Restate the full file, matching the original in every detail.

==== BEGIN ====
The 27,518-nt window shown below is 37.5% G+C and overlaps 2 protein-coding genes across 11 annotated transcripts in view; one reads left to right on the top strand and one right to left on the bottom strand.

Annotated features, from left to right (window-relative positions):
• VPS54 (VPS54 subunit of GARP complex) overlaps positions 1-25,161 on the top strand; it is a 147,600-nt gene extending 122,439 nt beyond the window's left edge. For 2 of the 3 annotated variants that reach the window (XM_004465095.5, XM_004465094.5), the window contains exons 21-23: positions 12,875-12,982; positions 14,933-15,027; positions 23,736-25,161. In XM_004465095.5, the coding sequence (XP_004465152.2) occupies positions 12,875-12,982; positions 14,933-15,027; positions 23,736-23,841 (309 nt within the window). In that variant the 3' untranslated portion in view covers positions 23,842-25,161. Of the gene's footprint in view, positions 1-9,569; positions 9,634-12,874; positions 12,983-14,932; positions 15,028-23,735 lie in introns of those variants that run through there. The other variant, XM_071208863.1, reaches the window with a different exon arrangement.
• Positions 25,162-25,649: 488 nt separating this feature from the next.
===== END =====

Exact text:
The 27,518-nt window shown below is 37.5% G+C and overlaps 2 protein-coding genes across 11 annotated transcripts in view; one reads left to right on the top strand and one right to left on the bottom strand.

Annotated features, from left to right (window-relative positions):
• VPS54 (VPS54 subunit of GARP complex) overlaps positions 1-25,161 on the top strand; it is a 147,600-nt gene extending 122,439 nt beyond the window's left edge. For 2 of the 3 annotated variants that reach the window (XM_004465095.5, XM_004465094.5), the window contains exons 21-23: positions 12,875-12,982; positions 14,933-15,027; positions 23,736-25,161. In XM_004465095.5, the coding sequence (XP_004465152.2) occupies positions 12,875-12,982; positions 14,933-15,027; positions 23,736-23,841 (309 nt within the window). In that variant the 3' untranslated portion in view covers positions 23,842-25,161. Of the gene's footprint in view, positions 1-9,569; positions 9,634-12,874; positions 12,983-14,932; positions 15,028-23,735 lie in introns of those variants that run through there. The other variant, XM_071208863.1, reaches the window with a different exon arrangement.
• Positions 25,162-25,649: 488 nt separating this feature from the next.